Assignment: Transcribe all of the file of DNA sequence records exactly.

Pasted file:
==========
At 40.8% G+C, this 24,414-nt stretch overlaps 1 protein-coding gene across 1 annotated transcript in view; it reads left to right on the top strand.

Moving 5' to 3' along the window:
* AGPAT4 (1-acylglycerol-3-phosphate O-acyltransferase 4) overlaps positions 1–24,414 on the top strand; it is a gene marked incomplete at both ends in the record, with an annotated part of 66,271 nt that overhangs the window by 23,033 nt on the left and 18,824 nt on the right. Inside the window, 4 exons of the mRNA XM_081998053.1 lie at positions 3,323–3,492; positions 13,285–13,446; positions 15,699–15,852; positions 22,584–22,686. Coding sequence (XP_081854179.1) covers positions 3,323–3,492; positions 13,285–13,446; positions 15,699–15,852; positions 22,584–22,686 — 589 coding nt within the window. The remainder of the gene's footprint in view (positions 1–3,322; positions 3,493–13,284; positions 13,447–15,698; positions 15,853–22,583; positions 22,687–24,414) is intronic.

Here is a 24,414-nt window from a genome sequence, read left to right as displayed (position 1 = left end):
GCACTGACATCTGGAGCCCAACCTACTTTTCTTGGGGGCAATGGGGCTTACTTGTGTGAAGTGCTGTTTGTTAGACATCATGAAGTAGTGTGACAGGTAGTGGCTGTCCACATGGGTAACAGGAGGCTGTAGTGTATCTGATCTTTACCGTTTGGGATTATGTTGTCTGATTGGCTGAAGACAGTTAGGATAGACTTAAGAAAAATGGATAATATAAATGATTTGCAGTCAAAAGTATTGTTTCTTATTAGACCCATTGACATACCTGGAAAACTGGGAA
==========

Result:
At 40.8% G+C, this 24,414-nt stretch overlaps 1 protein-coding gene across 1 annotated transcript in view; it reads left to right on the top strand.

Moving 5' to 3' along the window:
* AGPAT4 (1-acylglycerol-3-phosphate O-acyltransferase 4) overlaps positions 1–24,414 on the top strand; it is a gene marked incomplete at both ends in the record, with an annotated part of 66,271 nt that overhangs the window by 23,033 nt on the left and 18,824 nt on the right. Inside the window, 4 exons of the mRNA XM_081998053.1 lie at positions 3,323–3,492; positions 13,285–13,446; positions 15,699–15,852; positions 22,584–22,686. Coding sequence (XP_081854179.1) covers positions 3,323–3,492; positions 13,285–13,446; positions 15,699–15,852; positions 22,584–22,686 — 589 coding nt within the window. The remainder of the gene's footprint in view (positions 1–3,322; positions 3,493–13,284; positions 13,447–15,698; positions 15,853–22,583; positions 22,687–24,414) is intronic.

Here is a 24,414-nt window from a genome sequence, read left to right as displayed (position 1 = left end):
GCACTGACATCTGGAGCCCAACCTACTTTTCTTGGGGGCAATGGGGCTTACTTGTGTGAAGTGCTGTTTGTTAGACATCATGAAGTAGTGTGACAGGTAGTGGCTGTCCACATGGGTAACAGGAGGCTGTAGTGTATCTGATCTTTACCGTTTGGGATTATGTTGTCTGATTGGCTGAAGACAGTTAGGATAGACTTAAGAAAAATGGATAATATAAATGATTTGCAGTCAAAAGTATTGTTTCTTATTAGACCCATTGACATACCTGGAAAACTGGGAA